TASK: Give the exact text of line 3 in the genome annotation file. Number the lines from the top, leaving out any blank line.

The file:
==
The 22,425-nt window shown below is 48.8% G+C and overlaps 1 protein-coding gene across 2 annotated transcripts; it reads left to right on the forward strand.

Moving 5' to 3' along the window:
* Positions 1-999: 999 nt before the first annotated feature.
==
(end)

* Positions 1-999: 999 nt before the first annotated feature.